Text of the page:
Russian Troops on High Alert

ReutersRussian diplomats and their families wait to board an Emergency Situations Ministry airplane in Tbilisi on Friday.
TBILISI, Georgia -- The commander of Russian military forces in Georgia said Sunday that his troops had been put on high alert and ordered to shoot to kill to defend their bases, as the two countries faced their worst bilateral crisis in years over the arrest of Russian officers on spying charges.

General Andrei Popov said Russian law authorized the military to use force to defend their bases abroad from aggression.

"We are ready to thwart any possible attempts to penetrate our facilities using all means, including shoot-to-kill," he told reporters.

Moscow, infuriated by Georgia's arrest of four Russian officers on Wednesday, recalled its ambassador, evacuated its citizens and denounced Georgia as a "bandit" state. Ties between Tbilisi and Moscow had already been strained over Georgia's bid to join NATO, and allegations that Russia was backing two Georgian separatist provinces. Moscow denies that claim.

President Vladimir Putin said Sunday in his first public comments on the crisis that the Georgian leadership had been encouraged by unidentified foreign sponsors, and likened the arrests to the repressions of Soviet dictator Josef Stalin's henchman, Lavrenty Beria.

"They clearly want to pinch Russia in the most painful way, to provoke it," Putin said in televised remarks at the start of a session of the United Nations Security Council.

"These people think that under the protection of their foreign sponsors they can feel comfortable and secure. Is it really so?" Putin questioned, inviting top officials to offer their opinions.

Along with some 2,500 peacekeepers in the breakaway provinces of Abkhazia and South Ossetia, Russia has between 3,000 and 4,000 troops at two military bases in Georgia that it pledged to withdraw by the end of 2008 under a deal signed last year.

General Alexander Baranov, commander of the North Caucasus military district, said Saturday that Moscow was suspending plans for further withdrawals because of the officers' arrests.

But Putin on Sunday ordered the Defense Ministry to continue the troop withdrawal as planned, the Kremlin said.

Putin directed that the pullout of Russian troops from their bases in Georgia must continue as planned "despite the current situation," his spokesman Alexei Gromov said in a statement.

Georgia's Foreign Minister Gela Bezhuashvili said Sunday that Georgia expected Russia to honor the pullout agreement. He said the Russian military already had met its obligations on the number of weapons it was to pull out from the two bases this year.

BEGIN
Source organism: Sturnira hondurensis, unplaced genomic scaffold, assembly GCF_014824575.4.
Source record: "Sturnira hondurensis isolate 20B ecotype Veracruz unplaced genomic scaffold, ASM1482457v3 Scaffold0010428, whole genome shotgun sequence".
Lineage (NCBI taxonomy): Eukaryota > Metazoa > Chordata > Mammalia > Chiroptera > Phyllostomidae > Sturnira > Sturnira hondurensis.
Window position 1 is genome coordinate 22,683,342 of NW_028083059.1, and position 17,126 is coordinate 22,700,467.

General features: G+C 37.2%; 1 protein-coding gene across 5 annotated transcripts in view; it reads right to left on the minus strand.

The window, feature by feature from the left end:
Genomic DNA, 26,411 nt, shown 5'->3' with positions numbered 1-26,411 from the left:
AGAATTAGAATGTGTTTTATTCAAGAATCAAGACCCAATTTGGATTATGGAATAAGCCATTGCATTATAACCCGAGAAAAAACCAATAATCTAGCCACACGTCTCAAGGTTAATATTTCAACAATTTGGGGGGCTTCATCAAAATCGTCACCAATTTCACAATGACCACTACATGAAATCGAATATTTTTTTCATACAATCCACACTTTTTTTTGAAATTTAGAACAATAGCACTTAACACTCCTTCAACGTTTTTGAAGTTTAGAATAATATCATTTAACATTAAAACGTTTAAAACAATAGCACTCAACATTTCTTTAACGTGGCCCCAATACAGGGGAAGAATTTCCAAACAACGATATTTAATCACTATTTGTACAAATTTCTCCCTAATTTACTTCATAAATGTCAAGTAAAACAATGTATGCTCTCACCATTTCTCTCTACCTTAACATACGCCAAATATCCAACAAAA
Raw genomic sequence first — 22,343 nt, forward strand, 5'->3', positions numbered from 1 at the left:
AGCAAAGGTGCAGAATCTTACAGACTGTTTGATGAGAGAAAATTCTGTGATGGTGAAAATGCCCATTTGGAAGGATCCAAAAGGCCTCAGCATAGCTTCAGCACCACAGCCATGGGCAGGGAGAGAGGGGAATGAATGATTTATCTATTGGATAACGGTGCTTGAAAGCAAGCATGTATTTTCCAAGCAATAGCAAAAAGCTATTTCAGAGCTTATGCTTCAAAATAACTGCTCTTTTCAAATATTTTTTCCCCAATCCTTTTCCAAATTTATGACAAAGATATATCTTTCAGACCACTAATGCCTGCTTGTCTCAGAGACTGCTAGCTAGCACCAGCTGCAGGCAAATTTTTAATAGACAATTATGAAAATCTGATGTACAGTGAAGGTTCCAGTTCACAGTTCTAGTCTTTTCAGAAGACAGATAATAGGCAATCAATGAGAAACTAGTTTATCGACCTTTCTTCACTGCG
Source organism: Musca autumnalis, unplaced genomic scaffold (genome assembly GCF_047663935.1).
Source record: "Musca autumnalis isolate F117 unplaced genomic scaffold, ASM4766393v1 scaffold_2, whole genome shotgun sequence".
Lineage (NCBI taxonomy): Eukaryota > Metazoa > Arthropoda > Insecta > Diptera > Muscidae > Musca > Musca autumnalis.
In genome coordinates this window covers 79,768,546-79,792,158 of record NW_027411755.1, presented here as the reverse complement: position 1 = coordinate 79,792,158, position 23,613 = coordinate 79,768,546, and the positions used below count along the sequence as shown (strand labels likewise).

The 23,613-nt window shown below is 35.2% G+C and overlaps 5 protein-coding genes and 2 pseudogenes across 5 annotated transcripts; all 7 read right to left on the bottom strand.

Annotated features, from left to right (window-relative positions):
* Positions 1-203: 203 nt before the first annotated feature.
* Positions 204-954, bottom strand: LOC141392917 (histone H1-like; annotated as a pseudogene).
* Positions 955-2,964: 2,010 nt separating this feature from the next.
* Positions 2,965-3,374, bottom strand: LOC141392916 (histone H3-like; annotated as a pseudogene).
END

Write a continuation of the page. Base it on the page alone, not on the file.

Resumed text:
Bezhuashvili accused Russia of trying to punish Georgia for its independent course. "An attempt to scare the Georgian people and the authorities will not succeed," he said. "Nobody will force us to turn away from our path."

Bezhuashvili reaffirmed Sunday that Georgia wanted Russia to end its involvement in Abkhazia and South Ossetia. Russia has played an official mediation role and deployed its peacekeepers to both regions, which have had de facto independence without international recognition since breaking away from Georgia in bloody wars in the early 1990s. "Russia's open support for separatists clearly shows that Russia isn't a neutral mediator," Bezhuashvili said. "Russia's peacekeeping operation and its dominant role in settling the conflicts can't continue in the same mode."

Georgian President Mikheil Saakashvili, speaking at the United Nations last month, accused Russia of "gangster occupation" of both provinces. Russia has dismissed the accusations as lies and said that the peacekeepers' withdrawal was impossible without the consent of Abkhazia and South Ossetia.

Defense Minister Sergei Ivanov has charged that the arrests of the Russians on Wednesday were aimed at pushing Russian troops out of Georgia so the government could seize control of the separatist provinces by force.

Russia's tense relations with Georgia have worsened since Saakashvili came to power following Georgia's 2003 Rose Revolution, pledging to move the country out of Russia's orbit, bring breakaway provinces back into fold and join NATO in 2008.

Bezhuashvili said Saakashvili in recent days had spoken to a large number of foreign leaders and top officials who had voiced their support.

European Union foreign policy chief Javier Solana spoke to Saakashvili on Saturday, cautioning against the risk of further escalation and encouraging the Georgian president to "find an early solution to the dispute with Russia," Solana's spokeswoman Christina Gallach said in a statement Sunday.

Russia has evacuated all but two staff members and guards from its embassy in Georgia.

Georgian police have maintained their cordons around the Russian military headquarters in Tbilisi in a bid to detain another Russian officer suspected of spying, whom Russia refused to hand over, although the number of police has been reduced.